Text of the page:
Tag Archives: progressive

Well Scripted

laurielipton_brave_new_world“One believes things because one has been conditioned to believe them.” Aldous Huxley, Brave New World[i]

Back in the mists of the early seventies for about a year I was a correspondent for a regional daily paper in Boston. I remember well the cigarettes smoldering in our ashtrays and cold coffee and typewriters at eleven at night trying to beat a deadline with coverage of a local town’s selectmen or planning committee meeting or a story about a local politician’s failings. Two fingered typing rapidly to fit in with the newsroom – men typed two fingered staccato; women reporters used all ten. They were faster.

The editor was young, male, and long haired, as was I. He wielded a good red pencil and sharpened our writing skills. He was also an ideologue who made it clear that stories favoring progressive issues would be given a pulpit; those that did not would suffer a brutal red pencil until we left out anything favoring opposing opinions. We took the message quickly to heart without it ever being clearly stated. It was not that we fabricated facts, but that we selected those facts that helped the cause and neglected those that didn’t. Since at that time I was sympathetic with the editor, I found no fault with the editing.

One of my most vivid memories of the job is a phone call I received from the wife of a planning committee member and local prominent conservative with whom I had had some run ins. Her husband was a condescending patrician with his reading glasses normally perched on top of his fashionably cut blond head and possessed of an expensive private school whiny drawl. I’d long harbored an aversion to the type. As he was a local developer, I found a conflict of interest in his decisions and comments during meetings when they jumped another builder through many hoops. The applicant was a rival of my planning board guy and was trying to get a subdivision approved that would compete with one in which the committee member was selling lots. Predictably, in my judgmental crusader persona, I savaged him in a couple of articles while my editor cheered me on.

His wife called my home, not screaming, but hurt, outraged, and in tears about the generous unpaid long hours and expertise that her husband graciously donated for the well-being of the town. And how could I do that to him and tell those lies so publicly? I didn’t understand his refined nature or his decency and goodness. Now, I didn’t share her view of him, but she did whole heartedly believe it.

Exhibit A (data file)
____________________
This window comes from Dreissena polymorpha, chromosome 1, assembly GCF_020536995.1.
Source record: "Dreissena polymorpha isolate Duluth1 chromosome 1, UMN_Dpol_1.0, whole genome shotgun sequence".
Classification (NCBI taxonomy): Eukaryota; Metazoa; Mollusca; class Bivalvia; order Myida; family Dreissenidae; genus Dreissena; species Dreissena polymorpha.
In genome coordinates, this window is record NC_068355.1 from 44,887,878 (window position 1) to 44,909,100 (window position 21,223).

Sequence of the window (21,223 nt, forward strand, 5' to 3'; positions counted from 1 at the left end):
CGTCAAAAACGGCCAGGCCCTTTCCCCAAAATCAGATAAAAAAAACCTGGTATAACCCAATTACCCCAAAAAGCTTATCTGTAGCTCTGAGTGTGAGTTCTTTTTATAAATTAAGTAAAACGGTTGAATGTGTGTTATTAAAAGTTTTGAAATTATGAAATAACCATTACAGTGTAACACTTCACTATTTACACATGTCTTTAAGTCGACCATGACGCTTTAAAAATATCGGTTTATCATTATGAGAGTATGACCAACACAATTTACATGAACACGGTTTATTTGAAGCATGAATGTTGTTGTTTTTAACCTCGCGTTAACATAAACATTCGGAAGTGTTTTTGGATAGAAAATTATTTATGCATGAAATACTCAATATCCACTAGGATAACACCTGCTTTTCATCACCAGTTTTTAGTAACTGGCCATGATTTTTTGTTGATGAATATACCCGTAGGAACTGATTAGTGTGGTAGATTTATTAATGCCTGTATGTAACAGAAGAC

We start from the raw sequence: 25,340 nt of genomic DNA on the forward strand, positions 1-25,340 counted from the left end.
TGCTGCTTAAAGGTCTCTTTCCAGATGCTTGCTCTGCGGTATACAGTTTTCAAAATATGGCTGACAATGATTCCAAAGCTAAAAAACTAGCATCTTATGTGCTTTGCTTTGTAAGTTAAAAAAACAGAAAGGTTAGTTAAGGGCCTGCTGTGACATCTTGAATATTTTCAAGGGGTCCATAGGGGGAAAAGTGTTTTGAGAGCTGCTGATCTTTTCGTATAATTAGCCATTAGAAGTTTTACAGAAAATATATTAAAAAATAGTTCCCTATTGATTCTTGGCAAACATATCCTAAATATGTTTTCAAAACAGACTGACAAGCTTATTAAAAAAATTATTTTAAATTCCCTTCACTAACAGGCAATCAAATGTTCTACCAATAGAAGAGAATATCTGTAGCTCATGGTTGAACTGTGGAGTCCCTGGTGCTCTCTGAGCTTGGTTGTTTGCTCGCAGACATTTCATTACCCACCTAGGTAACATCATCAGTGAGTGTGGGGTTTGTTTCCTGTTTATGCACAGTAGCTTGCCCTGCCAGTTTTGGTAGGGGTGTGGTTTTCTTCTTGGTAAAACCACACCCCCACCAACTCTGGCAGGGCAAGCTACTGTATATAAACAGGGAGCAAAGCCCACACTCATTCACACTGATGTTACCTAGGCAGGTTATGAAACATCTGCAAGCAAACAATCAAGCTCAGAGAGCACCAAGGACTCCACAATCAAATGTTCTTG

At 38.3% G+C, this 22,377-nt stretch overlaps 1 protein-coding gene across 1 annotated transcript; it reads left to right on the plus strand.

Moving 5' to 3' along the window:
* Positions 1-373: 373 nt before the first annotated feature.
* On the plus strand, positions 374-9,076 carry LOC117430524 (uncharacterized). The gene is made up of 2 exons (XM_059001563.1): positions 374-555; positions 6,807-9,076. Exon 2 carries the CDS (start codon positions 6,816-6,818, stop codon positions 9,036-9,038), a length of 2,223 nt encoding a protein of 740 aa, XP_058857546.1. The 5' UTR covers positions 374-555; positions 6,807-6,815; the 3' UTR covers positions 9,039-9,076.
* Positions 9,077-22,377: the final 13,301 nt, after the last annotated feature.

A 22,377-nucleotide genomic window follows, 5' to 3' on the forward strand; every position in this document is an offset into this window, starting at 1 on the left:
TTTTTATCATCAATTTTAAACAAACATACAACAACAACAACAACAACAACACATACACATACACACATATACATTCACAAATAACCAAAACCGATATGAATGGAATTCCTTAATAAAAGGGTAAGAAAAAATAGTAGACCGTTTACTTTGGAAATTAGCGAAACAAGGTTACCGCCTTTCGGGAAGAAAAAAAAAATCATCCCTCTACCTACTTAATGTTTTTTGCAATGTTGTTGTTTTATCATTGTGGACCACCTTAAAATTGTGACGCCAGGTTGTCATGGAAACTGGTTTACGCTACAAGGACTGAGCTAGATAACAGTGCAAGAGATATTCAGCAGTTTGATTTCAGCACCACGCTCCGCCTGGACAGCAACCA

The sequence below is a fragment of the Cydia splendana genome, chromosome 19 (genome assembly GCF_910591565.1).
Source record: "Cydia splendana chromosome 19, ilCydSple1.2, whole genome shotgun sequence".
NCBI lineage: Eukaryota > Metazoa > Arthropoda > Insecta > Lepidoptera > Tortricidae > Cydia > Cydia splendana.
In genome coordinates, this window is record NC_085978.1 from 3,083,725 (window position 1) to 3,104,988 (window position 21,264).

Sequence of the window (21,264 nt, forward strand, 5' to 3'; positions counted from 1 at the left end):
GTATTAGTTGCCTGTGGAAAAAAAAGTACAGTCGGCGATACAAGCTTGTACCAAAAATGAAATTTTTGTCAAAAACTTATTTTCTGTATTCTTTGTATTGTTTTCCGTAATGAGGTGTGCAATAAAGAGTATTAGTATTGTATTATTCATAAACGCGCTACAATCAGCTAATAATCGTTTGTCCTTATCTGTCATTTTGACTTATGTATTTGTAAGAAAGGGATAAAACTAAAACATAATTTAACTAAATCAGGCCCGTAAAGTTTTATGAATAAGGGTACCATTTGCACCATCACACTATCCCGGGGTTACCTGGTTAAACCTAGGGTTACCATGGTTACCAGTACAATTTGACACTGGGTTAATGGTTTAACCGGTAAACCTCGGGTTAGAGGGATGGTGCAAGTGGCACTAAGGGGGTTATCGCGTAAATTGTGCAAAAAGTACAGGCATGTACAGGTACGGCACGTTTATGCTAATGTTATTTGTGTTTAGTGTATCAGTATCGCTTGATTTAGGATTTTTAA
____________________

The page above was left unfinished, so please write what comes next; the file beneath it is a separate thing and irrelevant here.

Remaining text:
I learned viscerally that while I was feeling self-righteous and clever, real people were affected and embarrassed. She was a good-natured, unpretentious woman with whom I had shared pleasantries before at an event; she thought we got along well. My ideological convictions conflicted with my feelings. But I soldiered on, nonetheless. My facts were right. The goals of my ideology overtrumped my emotions. The ends justified any necessary means. If I could short circuit the nascent political career of this man, well, all’s fair. Objective journalism was not my intent, nor my ideal. I may have been able to string together cogent sentences, but I was a bad reporter.[ii]

“It is perfectly possible for a man to be out of prison and yet not free –to be under no physical constraint and yet to be a psychological captive, compelled to think, feel and act as the representatives of the national State, or of some private interest within the nation, want him to think, feel and act.” Aldous Huxley, Brave New World

A Gallup poll[iii] this week chronicled the level of public trust in the media (or rather the lack thereof). It was the second lowest such poll ranking for this metric on record. Journalists compete for truth telling trustworthiness with back of the truck health supplement hawkers. Thirty six percent of the public retains a “great deal of” (a meager7%) or a “fair level of” (29%) trust that what they read in the newspapers or see in their evening news is reliable and accurate. Which, of course, means that sixty four percent do not trust what they read or see to be truthful, unbiased, and free from ideological distortion. The breakdown is more revealing: thirty one percent of independents, eleven percent of Republicans, and sixty eight percent of Democrats have confidence that what they see and hear in the mainstream media (MSM) is honest and factual. That seems to show that Democrats are dimwitted, incredibly credulous, or that their confirmation bias is operating on full wattage. I believe the last explanation to be most likely among them.

Other data show that over ninety percent of MSM reporters and editors that contribute to political campaigns contribute to Democrats and progressive causes. The seemingly obvious conclusion is that what we read and hear and see that passes for news is progressive indoctrination – we are regularly and consistently submitting to what Huxley called a “conditioned” state. No doubt this suits sixty eight percent of Democrats just fine. And sixty nine percent of independents and eighty nine percent of Republicans are not happy about it.

But the indoctrination gets worse, much worse. More to follow in the next post.

“The question is whether privileged elites should dominate mass-communication, and should use this power as they tell us they must, namely, to impose necessary illusions, manipulate and deceive the stupid majority, and remove them from the public arena” Noam Chomsky

[i] [Image credit: (“DELUSION DWELLERS”, charcoal & pencil on paper, ©Laurie Lipton)]

[ii] I was not a bad reporter because I was telling lies – I was not. I was not a bad reporter because I was deterred by the hurt feelings of a subject – I was not. I was a bad reporter because I allowed my ideology to determine my subjects and the facts that I chose to include and not to include. There were plenty of other target subjects available and plenty of other facts. As the cliché goes, watching local politics is a target rich environment. But I focused that week on this planning committee member because I didn’t like his politics.